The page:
Guest Blogger and WWEnd Member, Charles Dee Mitchell, has contributed a great many book reviews to WWEnd including his blog series Philip K. Dickathon and The Horror! The Horror! He can also be found on his own blog www.potatoweather.blogspot.com. This is Dee’s sixth GMRC review to feature in our blog.
My Junior high school library had a copy of Starship Troopers on the shelf. I never read it. I had read some of the Robert Heinlein juveniles, and I think I assumed Troopers was another. I had also read a paperback copy of The Puppet Masters, which was one of my first forays into genuinely adult SF and of course I loved it. But I loved monsters more than military, and so Troopers never caught my attention although I loved that first quote, “Come on, you apes. You want to live forever?”
Soon I quit reading science fiction in general and I got the word that Heinlein was the bully pulpit for the military establishment. Boo. Hiss. So I was was surprised that the novel was not nearly so jingoistic as I expected. I think it would have defeated me, however, in seventh grade. Despite the good action and cool bugs, that middle section of officer training school would have done me in.
A couple of reviews I read emphasized that the novel should not be confused with what the reviewers obviously considered the vastly inferior Paul Verhoeven 1997 film version. These reviewers must be the true believers. I loved the movie when I first saw it and thoroughly enjoyed it watching it again after reading the novel the other day. Verhoeven passes Heinlein’s text through the deconstructionist mill. (Did Michel Foucault get a consulting credit?) I’ve already said the novel did not strike me as the jingoistic broadside I anticipated, but what fun to see these minor celebrities giving their severely limited all to this high-gloss parody of everything Heinlein must have held dear. There is a rumor that the actors, few of whom were the sharpest pencils in the studio box, had no idea they were being made fun of. I think that like most young actors with few credits to their names they were more interested in their paychecks than in the socio-political implications of their characters.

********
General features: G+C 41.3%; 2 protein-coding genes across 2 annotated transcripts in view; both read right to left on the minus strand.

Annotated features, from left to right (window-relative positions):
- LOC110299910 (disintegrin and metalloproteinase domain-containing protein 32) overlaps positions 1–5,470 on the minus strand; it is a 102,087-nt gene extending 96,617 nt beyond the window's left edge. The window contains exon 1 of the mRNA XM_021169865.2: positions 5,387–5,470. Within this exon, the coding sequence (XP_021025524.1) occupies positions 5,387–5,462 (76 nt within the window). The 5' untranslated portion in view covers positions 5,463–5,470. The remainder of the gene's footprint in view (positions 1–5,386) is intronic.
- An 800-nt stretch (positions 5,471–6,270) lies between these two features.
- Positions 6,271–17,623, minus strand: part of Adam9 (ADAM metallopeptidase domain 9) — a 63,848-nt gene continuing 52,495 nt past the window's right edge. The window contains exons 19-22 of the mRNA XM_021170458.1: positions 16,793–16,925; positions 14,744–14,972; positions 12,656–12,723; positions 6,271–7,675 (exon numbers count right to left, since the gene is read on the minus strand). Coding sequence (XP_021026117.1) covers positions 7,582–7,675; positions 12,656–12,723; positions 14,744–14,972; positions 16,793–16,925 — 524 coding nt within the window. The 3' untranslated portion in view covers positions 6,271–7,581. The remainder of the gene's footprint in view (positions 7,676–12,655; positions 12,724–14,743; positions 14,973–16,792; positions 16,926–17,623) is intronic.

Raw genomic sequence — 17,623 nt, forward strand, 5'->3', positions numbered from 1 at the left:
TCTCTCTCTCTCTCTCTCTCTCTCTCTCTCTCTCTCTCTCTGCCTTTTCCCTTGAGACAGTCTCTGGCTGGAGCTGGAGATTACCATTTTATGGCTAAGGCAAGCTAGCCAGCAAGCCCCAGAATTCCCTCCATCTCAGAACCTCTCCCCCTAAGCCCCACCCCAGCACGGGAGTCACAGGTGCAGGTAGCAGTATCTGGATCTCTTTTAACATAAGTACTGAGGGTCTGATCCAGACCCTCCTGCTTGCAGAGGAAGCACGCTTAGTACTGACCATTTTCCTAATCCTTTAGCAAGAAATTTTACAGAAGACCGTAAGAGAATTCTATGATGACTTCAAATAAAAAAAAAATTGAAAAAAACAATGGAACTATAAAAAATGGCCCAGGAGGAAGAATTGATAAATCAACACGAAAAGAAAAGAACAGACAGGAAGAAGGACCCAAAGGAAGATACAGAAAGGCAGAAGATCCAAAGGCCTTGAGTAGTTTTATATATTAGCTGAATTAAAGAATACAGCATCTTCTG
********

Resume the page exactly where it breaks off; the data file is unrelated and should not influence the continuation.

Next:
Book and film should absolutely be absorbed as a single experience. Probably the book should be read first, just so you do not have to picture Casper Van Diehm in the leading role until the last possible moment.